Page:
(110) Effect of Microbial Treatment Processes on Antimicrobial Resistance (AMR): Digestion and Composting
Presenter: Stephanie Lansing, University of Maryland, firstname.lastname@example.org
Co-Authors: Stephanie Lansing, University of Maryland, email@example.com; Jenna Schueler, University of Maryland, firstname.lastname@example.org; Carlton Poindexter, University of Maryland, email@example.com; Andrea Yarberry, University of Maryland, firstname.lastname@example.org; Diana Aga, University at Buffalo, email@example.com; Curt Gooch, Cornell University, firstname.lastname@example.org; Jason Oliver, Cornell University, email@example.com; Cliff Rice, firstname.lastname@example.org; David Lansing, University of Maryland-Baltimore County, email@example.com
Abstract: Antimicrobial resistance (AMR) is increasingly recognized as a critical human health threat. A great deal of concern has been focused on the potential overuse of antibiotics in agriculture, and its contribution to the emergence of AMR resistance and negative downstream effects on human health. In this work, we evaluated different dairy manure management practices in controlling spread of antimicrobial resistance from dairy farms, including anaerobic digestion, composting, lagoon storage, and solid-liquid separation with comparison of the antibiotic residual and antimicrobial resistance genes (ARGs) to the quantity of daily antibiotics administered at each of the 11 dairy farms studied over an 18-month period. In addition, we conducted in-depth evaluation of antibiotics and antimicrobial resistance genes transformations during anaerobic digestion and composting of dairy manure at the lab and field-scale.
The results showed that when using antibiotic concentrations seen in the field (0 – 1mg/L), the effect of digestion on antibiotic degradation was inconsistent for tetracycline (0-80% reduction), but high for sulfamethoxine (>95%), with inconsistent reductions is Sul1 genes and greater reductions in TetM genes during digestion. Composting pile management and compost temperature affected the antibiotic concentration reductions, without consistent results in degradation over time.
Current studies include analyzing the effect of higher temperature microbial-based treatment (thermophilic digestion and composting) on antibiotic residuals and ARGs, and investigating stakeholder perceptions (and misconceptions) of AMR prevalence and conveyance for farmers, veterinarians, and other stakeholders using interviews, focus groups, and surveys, with the creation of video and print communication content on AMR in agriculture. Additionally, we recently organized a workshop with the leaders in AMR social science research and AMR communication to identify research to date, and create a database of social science-based AMR information and AMR communication in agriculture.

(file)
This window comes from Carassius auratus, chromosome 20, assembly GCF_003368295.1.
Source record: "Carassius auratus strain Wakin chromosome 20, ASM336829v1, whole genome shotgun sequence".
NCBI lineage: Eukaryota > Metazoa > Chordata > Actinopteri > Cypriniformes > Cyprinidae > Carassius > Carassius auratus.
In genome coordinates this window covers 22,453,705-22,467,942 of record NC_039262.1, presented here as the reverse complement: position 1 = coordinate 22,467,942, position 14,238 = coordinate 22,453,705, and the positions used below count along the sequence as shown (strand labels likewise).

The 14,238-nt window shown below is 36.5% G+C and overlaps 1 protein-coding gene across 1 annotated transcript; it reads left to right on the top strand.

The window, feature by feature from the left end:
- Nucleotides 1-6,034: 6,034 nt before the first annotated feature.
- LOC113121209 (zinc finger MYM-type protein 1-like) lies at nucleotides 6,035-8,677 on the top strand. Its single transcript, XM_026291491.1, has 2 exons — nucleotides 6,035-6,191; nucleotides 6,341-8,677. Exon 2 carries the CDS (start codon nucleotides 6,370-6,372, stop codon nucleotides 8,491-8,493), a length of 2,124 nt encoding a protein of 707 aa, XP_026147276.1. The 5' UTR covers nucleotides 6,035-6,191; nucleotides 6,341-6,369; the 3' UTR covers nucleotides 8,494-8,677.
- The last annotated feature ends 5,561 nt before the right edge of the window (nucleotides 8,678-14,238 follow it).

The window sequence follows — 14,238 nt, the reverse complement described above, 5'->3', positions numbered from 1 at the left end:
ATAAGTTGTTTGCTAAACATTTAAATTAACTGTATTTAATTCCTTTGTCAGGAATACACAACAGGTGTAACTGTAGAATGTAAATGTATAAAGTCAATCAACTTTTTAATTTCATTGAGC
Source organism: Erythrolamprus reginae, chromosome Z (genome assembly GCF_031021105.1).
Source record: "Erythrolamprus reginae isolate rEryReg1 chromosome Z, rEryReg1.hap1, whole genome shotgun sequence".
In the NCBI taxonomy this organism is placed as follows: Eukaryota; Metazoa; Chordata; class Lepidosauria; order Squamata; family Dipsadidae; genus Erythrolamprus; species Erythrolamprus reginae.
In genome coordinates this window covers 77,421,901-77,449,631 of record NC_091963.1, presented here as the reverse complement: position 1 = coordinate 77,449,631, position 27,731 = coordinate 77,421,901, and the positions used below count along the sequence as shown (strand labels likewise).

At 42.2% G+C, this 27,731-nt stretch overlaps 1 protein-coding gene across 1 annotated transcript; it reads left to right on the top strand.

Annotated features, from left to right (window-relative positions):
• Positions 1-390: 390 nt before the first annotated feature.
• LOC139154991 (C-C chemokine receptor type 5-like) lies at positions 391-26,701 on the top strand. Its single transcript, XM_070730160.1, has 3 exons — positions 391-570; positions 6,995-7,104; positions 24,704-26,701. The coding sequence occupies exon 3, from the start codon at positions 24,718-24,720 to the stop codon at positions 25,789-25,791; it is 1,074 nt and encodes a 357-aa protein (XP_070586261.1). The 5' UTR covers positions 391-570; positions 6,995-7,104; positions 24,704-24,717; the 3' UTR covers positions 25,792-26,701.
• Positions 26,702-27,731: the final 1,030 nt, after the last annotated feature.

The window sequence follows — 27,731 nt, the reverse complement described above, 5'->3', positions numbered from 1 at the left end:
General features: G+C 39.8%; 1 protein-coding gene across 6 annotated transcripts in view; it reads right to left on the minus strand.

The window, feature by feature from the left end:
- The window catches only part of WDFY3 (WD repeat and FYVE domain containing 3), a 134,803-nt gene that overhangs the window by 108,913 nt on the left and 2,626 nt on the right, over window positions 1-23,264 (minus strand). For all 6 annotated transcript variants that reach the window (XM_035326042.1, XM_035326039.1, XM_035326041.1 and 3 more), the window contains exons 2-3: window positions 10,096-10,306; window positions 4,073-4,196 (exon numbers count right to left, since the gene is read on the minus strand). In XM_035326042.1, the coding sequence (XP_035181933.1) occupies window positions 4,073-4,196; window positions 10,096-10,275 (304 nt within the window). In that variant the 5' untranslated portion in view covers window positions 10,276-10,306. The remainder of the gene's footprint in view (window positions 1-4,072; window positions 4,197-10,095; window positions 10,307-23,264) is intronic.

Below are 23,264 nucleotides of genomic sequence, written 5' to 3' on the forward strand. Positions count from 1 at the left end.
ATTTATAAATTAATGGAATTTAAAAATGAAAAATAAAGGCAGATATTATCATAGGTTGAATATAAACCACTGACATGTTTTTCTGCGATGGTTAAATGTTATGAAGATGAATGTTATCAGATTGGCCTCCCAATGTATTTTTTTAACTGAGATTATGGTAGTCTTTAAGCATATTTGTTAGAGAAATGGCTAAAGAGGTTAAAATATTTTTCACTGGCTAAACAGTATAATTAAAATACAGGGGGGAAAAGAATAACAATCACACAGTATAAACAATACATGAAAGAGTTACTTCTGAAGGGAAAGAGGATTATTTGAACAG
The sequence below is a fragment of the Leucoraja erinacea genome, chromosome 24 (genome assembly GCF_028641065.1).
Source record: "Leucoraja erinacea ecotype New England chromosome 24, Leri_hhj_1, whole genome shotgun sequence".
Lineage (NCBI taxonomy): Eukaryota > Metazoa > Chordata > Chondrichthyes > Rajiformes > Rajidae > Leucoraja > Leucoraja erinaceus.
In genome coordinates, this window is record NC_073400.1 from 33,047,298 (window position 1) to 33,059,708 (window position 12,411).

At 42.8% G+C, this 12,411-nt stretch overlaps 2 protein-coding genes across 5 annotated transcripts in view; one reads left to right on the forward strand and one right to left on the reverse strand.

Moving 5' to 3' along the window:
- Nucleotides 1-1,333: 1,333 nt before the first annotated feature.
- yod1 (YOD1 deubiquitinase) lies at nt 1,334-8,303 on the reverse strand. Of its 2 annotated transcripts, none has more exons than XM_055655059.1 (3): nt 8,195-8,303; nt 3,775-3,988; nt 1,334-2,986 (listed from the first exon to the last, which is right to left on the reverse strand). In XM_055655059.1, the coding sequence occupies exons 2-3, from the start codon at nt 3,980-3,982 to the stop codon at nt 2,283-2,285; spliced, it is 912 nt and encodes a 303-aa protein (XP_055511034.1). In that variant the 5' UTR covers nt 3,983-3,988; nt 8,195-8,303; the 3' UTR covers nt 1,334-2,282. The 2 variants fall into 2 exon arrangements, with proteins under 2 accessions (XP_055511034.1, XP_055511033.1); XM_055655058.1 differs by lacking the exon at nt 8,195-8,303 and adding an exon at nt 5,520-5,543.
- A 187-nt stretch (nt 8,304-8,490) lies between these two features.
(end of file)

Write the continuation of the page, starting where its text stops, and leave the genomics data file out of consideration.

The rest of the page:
Biography: Dr. Stephanie Lansing is an Associate Professor of Waste to Energy Technologies at the University of Maryland’s Department of Environmental Science and Technology. She earned her Ph.D. and M.S. in Food, Agricultural and Biological Engineering from the Ohio State University. Her research interests include anaerobic digestion, microbial fuel cells, gasification, nutrient capture, and modeling, and includes projects using dairy, swine and poultry manure, food waste, algae, and wastewater in the US, Germany, Haiti, China, and Costa Rica. Her focus on waste to energy processes, includes how anaerobic digestion and composting of manure substrates affect antimicrobial resistance. She has over 15 years of experience in assisting farmers with anaerobic digestion of manure and food waste substrates, nutrient management, life cycle assessments, and waste treatment.
(111) Performance of 3D Manufactured Substrata in the Algal Turf Scrubber Approach
Presenter: David Blersch, Auburn University, firstname.lastname@example.org
Co-Authors: Andres L. Carrano, Georgia Southern University; email@example.com; Virginia Davis Auburn University; Joseph Ekong, Ohio Northern University, firstname.lastname@example.org; Kamran Kardel Georgia Southern University, email@example.com; Zahra Karimi, Auburn University; Ali Khoshkhoo, State University of New York at Binghamton, firstname.lastname@example.org; Gabriel Proano Pena, Auburn University
Abstract: The performance of Algal Turf Scrubbers (ATS) rely upon the attachment of benthic filamentous algae to a substratum for remediation of aquatic pollution. The ATS process results in a mixed algal community of multiple phyla, providing a non-specific biomass product of varying quality for post-harvest utilization. This is a factor that has hindered the economic viability of the ATS approach for water remediation in most cases. Among possible process-based approaches for affecting algal community selectivity through competitive exclusion, re-engineering of the substratum for species-specific early colonization shows promise for positively affecting the process. We report on activities researching and developing novel substrata for use in ATS systems. Studies include investigation into advanced rates of early algal colonization using 3D-printed substrata forms, both idealized and reverse-engineered from natural substrata; optimization to increase biomass accrual rates on novel fibrous substrata; and design of new polymer composite materials that are species-selective through manipulation of surface free energy characteristics. Resulting substrata technologies have been tested in the laboratory, and demonstrate promise for understanding fundamental properties of the colonization ecology of attached benthic filamentous algae. Field applications of the materials technologies show advancements in biomass productivity that argue for considerations for scale-up for economic viability of ATS cultivation of algae.